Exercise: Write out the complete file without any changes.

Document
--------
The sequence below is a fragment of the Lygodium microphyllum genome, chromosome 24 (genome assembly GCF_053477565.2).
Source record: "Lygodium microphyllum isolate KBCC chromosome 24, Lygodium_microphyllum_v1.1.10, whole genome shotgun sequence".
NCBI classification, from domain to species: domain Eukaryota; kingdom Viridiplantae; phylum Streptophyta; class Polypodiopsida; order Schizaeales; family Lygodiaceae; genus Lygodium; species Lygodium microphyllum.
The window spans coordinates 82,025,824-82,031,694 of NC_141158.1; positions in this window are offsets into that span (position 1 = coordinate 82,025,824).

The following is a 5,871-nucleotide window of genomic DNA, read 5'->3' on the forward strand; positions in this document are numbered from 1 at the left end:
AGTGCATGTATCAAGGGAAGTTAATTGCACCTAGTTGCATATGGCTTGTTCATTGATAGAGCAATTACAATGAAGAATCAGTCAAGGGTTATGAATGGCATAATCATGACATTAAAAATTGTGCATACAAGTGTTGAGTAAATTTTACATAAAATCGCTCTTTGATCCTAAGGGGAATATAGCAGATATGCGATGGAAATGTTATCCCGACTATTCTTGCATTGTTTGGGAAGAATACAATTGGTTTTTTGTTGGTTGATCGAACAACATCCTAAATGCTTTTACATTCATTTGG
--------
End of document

The sequence below is a fragment of the Lygodium microphyllum genome, chromosome 24 (genome assembly GCF_053477565.2).
Source record: "Lygodium microphyllum isolate KBCC chromosome 24, Lygodium_microphyllum_v1.1.10, whole genome shotgun sequence".
NCBI classification, from domain to species: domain Eukaryota; kingdom Viridiplantae; phylum Streptophyta; class Polypodiopsida; order Schizaeales; family Lygodiaceae; genus Lygodium; species Lygodium microphyllum.
The window spans coordinates 82,025,824-82,031,694 of NC_141158.1; positions in this window are offsets into that span (position 1 = coordinate 82,025,824).

The following is a 5,871-nucleotide window of genomic DNA, read 5'->3' on the forward strand; positions in this document are numbered from 1 at the left end:
AGTGCATGTATCAAGGGAAGTTAATTGCACCTAGTTGCATATGGCTTGTTCATTGATAGAGCAATTACAATGAAGAATCAGTCAAGGGTTATGAATGGCATAATCATGACATTAAAAATTGTGCATACAAGTGTTGAGTAAATTTTACATAAAATCGCTCTTTGATCCTAAGGGGAATATAGCAGATATGCGATGGAAATGTTATCCCGACTATTCTTGCATTGTTTGGGAAGAATACAATTGGTTTTTTGTTGGTTGATCGAACAACATCCTAAATGCTTTTACATTCATTTGG